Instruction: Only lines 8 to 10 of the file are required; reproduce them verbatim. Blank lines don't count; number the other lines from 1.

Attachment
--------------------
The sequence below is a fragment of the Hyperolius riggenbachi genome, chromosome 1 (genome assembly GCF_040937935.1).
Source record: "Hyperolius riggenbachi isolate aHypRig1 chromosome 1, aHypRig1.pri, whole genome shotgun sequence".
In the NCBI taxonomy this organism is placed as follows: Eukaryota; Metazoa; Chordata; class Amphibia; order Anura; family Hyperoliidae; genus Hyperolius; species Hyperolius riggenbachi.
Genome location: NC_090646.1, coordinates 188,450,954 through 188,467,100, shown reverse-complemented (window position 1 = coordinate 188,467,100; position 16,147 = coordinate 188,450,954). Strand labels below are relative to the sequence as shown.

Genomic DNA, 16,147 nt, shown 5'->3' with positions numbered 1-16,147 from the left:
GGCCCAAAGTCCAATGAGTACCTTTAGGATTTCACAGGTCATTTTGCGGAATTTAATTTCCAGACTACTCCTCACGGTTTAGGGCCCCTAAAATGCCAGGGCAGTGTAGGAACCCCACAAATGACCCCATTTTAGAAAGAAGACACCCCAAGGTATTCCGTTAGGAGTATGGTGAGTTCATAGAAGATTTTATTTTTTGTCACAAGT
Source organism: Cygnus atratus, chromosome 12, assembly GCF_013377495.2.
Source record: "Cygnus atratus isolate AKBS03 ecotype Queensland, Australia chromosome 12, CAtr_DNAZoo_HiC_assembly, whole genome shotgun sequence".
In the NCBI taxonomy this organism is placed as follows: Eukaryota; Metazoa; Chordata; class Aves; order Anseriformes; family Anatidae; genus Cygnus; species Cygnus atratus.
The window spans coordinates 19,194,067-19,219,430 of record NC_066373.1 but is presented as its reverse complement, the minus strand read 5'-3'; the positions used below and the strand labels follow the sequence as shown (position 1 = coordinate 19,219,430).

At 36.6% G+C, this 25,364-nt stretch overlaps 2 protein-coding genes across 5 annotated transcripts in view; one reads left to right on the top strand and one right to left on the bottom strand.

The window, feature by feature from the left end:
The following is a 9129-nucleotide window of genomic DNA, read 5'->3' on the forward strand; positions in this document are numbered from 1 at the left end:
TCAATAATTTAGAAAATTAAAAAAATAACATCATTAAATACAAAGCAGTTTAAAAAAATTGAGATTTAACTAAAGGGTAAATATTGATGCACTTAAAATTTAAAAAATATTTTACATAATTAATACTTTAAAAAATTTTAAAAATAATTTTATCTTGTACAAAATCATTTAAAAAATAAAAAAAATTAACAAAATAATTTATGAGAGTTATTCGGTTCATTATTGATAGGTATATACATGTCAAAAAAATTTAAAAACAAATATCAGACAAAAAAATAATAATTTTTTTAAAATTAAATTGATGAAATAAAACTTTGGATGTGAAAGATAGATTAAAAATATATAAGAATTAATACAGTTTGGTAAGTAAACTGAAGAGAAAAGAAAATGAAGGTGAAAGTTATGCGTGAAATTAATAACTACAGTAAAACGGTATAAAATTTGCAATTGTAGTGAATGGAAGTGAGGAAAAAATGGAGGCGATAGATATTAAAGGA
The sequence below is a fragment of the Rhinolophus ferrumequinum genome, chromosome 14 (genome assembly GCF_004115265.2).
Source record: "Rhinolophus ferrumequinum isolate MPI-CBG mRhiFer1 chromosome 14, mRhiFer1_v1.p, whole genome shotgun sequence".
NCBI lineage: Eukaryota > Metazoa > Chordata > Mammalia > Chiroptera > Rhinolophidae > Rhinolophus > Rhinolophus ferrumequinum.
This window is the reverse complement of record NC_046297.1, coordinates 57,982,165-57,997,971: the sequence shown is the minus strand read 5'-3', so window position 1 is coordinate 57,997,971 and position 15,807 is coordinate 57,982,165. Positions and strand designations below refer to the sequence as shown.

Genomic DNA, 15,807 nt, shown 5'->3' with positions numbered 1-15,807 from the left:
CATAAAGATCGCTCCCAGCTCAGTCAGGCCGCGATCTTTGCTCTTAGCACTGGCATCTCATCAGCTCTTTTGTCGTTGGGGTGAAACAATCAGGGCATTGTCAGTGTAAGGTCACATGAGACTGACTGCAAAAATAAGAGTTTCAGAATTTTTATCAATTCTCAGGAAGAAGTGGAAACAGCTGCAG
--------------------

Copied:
Source record: "Cygnus atratus isolate AKBS03 ecotype Queensland, Australia chromosome 12, CAtr_DNAZoo_HiC_assembly, whole genome shotgun sequence".
In the NCBI taxonomy this organism is placed as follows: Eukaryota; Metazoa; Chordata; class Aves; order Anseriformes; family Anatidae; genus Cygnus; species Cygnus atratus.
The window spans coordinates 19,194,067-19,219,430 of record NC_066373.1 but is presented as its reverse complement, the minus strand read 5'-3'; the positions used below and the strand labels follow the sequence as shown (position 1 = coordinate 19,219,430).